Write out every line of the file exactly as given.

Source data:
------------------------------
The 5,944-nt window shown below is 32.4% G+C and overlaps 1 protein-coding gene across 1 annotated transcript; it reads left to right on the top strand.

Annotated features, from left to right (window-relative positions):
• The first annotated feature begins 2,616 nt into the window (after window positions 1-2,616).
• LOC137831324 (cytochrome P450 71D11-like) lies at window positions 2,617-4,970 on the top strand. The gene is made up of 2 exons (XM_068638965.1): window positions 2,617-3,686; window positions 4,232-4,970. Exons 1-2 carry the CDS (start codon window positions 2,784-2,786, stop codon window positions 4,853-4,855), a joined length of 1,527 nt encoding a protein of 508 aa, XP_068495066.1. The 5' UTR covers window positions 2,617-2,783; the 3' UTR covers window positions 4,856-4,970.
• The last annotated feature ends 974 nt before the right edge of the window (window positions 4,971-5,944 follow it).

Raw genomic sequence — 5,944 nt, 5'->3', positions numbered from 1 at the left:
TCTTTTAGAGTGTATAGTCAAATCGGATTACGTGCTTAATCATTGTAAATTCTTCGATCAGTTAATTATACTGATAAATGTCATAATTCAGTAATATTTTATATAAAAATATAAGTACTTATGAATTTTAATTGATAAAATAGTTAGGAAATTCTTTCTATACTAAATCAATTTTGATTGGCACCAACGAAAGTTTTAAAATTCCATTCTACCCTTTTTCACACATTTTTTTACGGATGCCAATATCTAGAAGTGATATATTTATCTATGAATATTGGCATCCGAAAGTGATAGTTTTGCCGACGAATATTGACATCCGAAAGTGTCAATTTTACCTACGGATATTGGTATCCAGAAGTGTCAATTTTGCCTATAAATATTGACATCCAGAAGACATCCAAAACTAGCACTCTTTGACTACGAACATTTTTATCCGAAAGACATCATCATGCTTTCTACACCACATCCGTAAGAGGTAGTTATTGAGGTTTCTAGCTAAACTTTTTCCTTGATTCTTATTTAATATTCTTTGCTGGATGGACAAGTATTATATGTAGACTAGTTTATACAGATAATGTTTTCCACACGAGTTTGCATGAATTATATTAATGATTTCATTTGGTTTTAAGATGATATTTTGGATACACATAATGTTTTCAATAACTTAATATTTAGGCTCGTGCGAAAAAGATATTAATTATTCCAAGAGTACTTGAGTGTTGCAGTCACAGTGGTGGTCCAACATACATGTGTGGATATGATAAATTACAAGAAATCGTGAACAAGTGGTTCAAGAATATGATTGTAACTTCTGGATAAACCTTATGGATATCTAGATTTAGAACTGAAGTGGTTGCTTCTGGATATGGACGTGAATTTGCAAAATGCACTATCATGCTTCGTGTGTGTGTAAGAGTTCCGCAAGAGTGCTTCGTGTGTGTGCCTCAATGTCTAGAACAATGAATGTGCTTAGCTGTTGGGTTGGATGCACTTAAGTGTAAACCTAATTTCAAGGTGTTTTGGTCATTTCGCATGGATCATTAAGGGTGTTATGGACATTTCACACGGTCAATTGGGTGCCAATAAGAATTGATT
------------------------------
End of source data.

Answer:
The 5,944-nt window shown below is 32.4% G+C and overlaps 1 protein-coding gene across 1 annotated transcript; it reads left to right on the top strand.

Annotated features, from left to right (window-relative positions):
• The first annotated feature begins 2,616 nt into the window (after window positions 1-2,616).
• LOC137831324 (cytochrome P450 71D11-like) lies at window positions 2,617-4,970 on the top strand. The gene is made up of 2 exons (XM_068638965.1): window positions 2,617-3,686; window positions 4,232-4,970. Exons 1-2 carry the CDS (start codon window positions 2,784-2,786, stop codon window positions 4,853-4,855), a joined length of 1,527 nt encoding a protein of 508 aa, XP_068495066.1. The 5' UTR covers window positions 2,617-2,783; the 3' UTR covers window positions 4,856-4,970.
• The last annotated feature ends 974 nt before the right edge of the window (window positions 4,971-5,944 follow it).

Raw genomic sequence — 5,944 nt, 5'->3', positions numbered from 1 at the left:
TCTTTTAGAGTGTATAGTCAAATCGGATTACGTGCTTAATCATTGTAAATTCTTCGATCAGTTAATTATACTGATAAATGTCATAATTCAGTAATATTTTATATAAAAATATAAGTACTTATGAATTTTAATTGATAAAATAGTTAGGAAATTCTTTCTATACTAAATCAATTTTGATTGGCACCAACGAAAGTTTTAAAATTCCATTCTACCCTTTTTCACACATTTTTTTACGGATGCCAATATCTAGAAGTGATATATTTATCTATGAATATTGGCATCCGAAAGTGATAGTTTTGCCGACGAATATTGACATCCGAAAGTGTCAATTTTACCTACGGATATTGGTATCCAGAAGTGTCAATTTTGCCTATAAATATTGACATCCAGAAGACATCCAAAACTAGCACTCTTTGACTACGAACATTTTTATCCGAAAGACATCATCATGCTTTCTACACCACATCCGTAAGAGGTAGTTATTGAGGTTTCTAGCTAAACTTTTTCCTTGATTCTTATTTAATATTCTTTGCTGGATGGACAAGTATTATATGTAGACTAGTTTATACAGATAATGTTTTCCACACGAGTTTGCATGAATTATATTAATGATTTCATTTGGTTTTAAGATGATATTTTGGATACACATAATGTTTTCAATAACTTAATATTTAGGCTCGTGCGAAAAAGATATTAATTATTCCAAGAGTACTTGAGTGTTGCAGTCACAGTGGTGGTCCAACATACATGTGTGGATATGATAAATTACAAGAAATCGTGAACAAGTGGTTCAAGAATATGATTGTAACTTCTGGATAAACCTTATGGATATCTAGATTTAGAACTGAAGTGGTTGCTTCTGGATATGGACGTGAATTTGCAAAATGCACTATCATGCTTCGTGTGTGTGTAAGAGTTCCGCAAGAGTGCTTCGTGTGTGTGCCTCAATGTCTAGAACAATGAATGTGCTTAGCTGTTGGGTTGGATGCACTTAAGTGTAAACCTAATTTCAAGGTGTTTTGGTCATTTCGCATGGATCATTAAGGGTGTTATGGACATTTCACACGGTCAATTGGGTGCCAATAAGAATTGATT